Song of Ceylon received the first prize at the 1935 Brussels International Film Festival - mainly for its imaginative use of sound, which was far in advance of contemporary achievement. Its standing among the film critics of the era was such that Roger Manvell in his book Film (1944) rated it as "possibly the greatest British-produced film in any category up to 1935, and for unsustained beauty probably unequalled anywhere outside Russia."

It was once said of Grierson and his team that they were "not paid to tell the truth but to make people use the parcel post." Unfortunately the lyrical beauty of Song of Ceylon sometimes does obscure its social dimension. Yet, as Paul Rotha argued in Documentary Diary (1972), the film "carried implicit but nevertheless significant comment on the low industrial status of native labour in that Island."

Certainly Wright recognised the worth of Song of Ceylon. "That's the only film of mine that I can sit through today without blushing or wanting to run out," he said in the Mosquito interview, and ended his account of the making of the documentary with the perfect understatement: "The film just grew. It's like that in film work." The director added a tribute to Lionel Wendt, who had died in 1944. "Without him I don't think Song of Ceylon would have been what it is."

Wright directed several other documentaries, such as The Waters of Time (1950), a study of the River Thames, World without End (1953), a UNESCO film directed in Mexico by Paul Rotha and in Thailand by Wright, and Immortal Land (1958), about the glories of Greece. In 1965, he was invited to return to Ceylon to help rescue the Government Film Unit. However, as so often happens, bureaucratic indifference resulted in a consummate opportunity being squandered.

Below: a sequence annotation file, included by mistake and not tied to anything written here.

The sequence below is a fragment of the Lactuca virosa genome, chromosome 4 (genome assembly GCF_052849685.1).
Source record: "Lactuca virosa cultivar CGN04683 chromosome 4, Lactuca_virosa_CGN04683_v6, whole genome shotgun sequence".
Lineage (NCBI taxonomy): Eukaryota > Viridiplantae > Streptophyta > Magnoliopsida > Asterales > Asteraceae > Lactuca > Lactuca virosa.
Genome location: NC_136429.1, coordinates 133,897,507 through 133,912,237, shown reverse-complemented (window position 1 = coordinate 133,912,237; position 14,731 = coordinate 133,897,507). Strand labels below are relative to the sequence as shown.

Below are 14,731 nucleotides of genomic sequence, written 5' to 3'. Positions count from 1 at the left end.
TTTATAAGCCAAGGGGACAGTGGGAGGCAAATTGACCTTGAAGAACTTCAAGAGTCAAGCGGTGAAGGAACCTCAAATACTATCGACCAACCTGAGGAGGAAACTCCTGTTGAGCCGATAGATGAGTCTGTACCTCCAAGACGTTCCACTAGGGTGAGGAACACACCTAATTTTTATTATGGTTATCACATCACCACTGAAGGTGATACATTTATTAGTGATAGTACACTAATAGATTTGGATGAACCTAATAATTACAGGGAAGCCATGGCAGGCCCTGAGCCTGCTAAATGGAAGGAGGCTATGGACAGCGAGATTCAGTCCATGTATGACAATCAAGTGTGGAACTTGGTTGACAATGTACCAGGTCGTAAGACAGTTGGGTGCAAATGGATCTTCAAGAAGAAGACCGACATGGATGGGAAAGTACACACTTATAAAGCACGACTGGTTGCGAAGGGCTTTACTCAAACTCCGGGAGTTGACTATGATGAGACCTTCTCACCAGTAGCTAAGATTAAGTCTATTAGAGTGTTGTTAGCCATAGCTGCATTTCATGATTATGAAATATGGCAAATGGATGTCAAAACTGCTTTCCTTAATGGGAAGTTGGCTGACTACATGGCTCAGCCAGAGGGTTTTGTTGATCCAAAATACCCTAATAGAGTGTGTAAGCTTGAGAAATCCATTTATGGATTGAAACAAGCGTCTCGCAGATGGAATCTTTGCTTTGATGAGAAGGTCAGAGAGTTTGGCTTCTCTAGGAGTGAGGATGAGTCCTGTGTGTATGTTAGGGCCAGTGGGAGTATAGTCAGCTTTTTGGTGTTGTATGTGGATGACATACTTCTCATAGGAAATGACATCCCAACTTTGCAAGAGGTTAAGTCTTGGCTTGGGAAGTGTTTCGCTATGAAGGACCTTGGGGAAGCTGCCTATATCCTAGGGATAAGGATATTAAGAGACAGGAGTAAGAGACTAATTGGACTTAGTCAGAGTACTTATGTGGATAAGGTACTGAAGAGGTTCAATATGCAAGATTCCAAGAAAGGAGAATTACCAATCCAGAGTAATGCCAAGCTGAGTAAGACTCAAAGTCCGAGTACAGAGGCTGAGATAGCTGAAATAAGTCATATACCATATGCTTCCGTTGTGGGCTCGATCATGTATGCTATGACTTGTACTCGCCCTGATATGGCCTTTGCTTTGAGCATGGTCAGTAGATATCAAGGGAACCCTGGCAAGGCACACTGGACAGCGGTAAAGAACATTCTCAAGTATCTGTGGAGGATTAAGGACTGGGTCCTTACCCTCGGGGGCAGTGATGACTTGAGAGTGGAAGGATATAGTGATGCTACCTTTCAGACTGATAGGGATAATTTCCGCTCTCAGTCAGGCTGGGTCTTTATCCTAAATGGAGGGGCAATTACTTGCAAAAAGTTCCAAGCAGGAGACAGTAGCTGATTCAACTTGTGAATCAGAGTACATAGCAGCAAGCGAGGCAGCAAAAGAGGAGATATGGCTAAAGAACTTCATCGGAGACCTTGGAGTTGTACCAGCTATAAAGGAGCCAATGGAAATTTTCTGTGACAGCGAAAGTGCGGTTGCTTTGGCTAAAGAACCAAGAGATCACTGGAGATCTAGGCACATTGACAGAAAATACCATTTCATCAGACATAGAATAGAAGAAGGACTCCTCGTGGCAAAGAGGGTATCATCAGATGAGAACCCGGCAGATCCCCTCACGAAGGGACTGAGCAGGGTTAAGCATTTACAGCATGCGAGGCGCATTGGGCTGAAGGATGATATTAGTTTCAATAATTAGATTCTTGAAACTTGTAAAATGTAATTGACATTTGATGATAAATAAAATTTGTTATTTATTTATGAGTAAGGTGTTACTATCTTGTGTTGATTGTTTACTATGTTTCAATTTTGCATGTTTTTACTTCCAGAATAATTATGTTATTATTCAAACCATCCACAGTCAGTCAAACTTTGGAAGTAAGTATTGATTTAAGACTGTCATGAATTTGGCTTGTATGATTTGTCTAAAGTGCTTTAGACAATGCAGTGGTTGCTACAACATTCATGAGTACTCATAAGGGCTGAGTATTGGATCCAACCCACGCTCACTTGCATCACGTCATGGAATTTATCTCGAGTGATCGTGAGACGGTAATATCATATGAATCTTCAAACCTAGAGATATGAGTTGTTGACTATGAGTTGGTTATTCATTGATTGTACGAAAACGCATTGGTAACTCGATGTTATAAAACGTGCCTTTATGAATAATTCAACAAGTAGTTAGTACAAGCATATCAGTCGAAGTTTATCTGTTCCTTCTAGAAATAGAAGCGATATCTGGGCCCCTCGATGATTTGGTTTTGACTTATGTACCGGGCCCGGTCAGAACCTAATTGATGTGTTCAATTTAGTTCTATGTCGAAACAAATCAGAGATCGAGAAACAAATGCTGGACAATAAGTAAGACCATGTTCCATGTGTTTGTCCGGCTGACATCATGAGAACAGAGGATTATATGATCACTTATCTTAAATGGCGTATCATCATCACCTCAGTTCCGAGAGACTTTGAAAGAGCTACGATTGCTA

In addition, Wright became a distinguished film teacher, which was how I met him in August 1971 and had the privilege of viewing Song of Ceylon in his company. The brilliance of the film had an immediate impact on this young English film student. As I quizzed Wright about the fascinating island on the screen, I was unaware that I would make my first trip to Sri Lanka in two years' time (to work on Lester James Peries' God-King), or that I would settle down there and become a documentary film-maker myself. But that, as they say, is another story.